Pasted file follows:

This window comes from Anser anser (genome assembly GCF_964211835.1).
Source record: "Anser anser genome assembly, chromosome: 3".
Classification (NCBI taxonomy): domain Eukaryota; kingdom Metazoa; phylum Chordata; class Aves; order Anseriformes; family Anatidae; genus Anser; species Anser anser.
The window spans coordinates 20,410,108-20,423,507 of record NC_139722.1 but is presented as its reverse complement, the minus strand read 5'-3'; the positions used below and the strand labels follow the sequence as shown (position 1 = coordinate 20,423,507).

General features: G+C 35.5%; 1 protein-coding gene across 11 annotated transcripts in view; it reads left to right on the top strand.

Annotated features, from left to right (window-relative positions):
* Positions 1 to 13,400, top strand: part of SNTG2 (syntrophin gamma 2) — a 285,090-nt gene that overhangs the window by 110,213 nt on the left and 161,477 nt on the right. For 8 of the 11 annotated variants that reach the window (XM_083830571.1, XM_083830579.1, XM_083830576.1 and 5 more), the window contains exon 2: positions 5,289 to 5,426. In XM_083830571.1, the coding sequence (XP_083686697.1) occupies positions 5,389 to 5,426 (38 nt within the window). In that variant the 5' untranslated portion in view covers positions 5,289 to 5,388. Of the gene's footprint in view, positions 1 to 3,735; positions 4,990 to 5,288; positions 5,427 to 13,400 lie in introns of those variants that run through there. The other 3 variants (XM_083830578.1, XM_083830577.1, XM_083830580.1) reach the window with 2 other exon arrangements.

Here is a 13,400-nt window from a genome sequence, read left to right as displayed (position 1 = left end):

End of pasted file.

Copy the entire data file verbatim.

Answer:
This window comes from Anser anser (genome assembly GCF_964211835.1).
Source record: "Anser anser genome assembly, chromosome: 3".
Classification (NCBI taxonomy): domain Eukaryota; kingdom Metazoa; phylum Chordata; class Aves; order Anseriformes; family Anatidae; genus Anser; species Anser anser.
The window spans coordinates 20,410,108-20,423,507 of record NC_139722.1 but is presented as its reverse complement, the minus strand read 5'-3'; the positions used below and the strand labels follow the sequence as shown (position 1 = coordinate 20,423,507).

General features: G+C 35.5%; 1 protein-coding gene across 11 annotated transcripts in view; it reads left to right on the top strand.

Annotated features, from left to right (window-relative positions):
* Positions 1 to 13,400, top strand: part of SNTG2 (syntrophin gamma 2) — a 285,090-nt gene that overhangs the window by 110,213 nt on the left and 161,477 nt on the right. For 8 of the 11 annotated variants that reach the window (XM_083830571.1, XM_083830579.1, XM_083830576.1 and 5 more), the window contains exon 2: positions 5,289 to 5,426. In XM_083830571.1, the coding sequence (XP_083686697.1) occupies positions 5,389 to 5,426 (38 nt within the window). In that variant the 5' untranslated portion in view covers positions 5,289 to 5,388. Of the gene's footprint in view, positions 1 to 3,735; positions 4,990 to 5,288; positions 5,427 to 13,400 lie in introns of those variants that run through there. The other 3 variants (XM_083830578.1, XM_083830577.1, XM_083830580.1) reach the window with 2 other exon arrangements.

Here is a 13,400-nt window from a genome sequence, read left to right as displayed (position 1 = left end):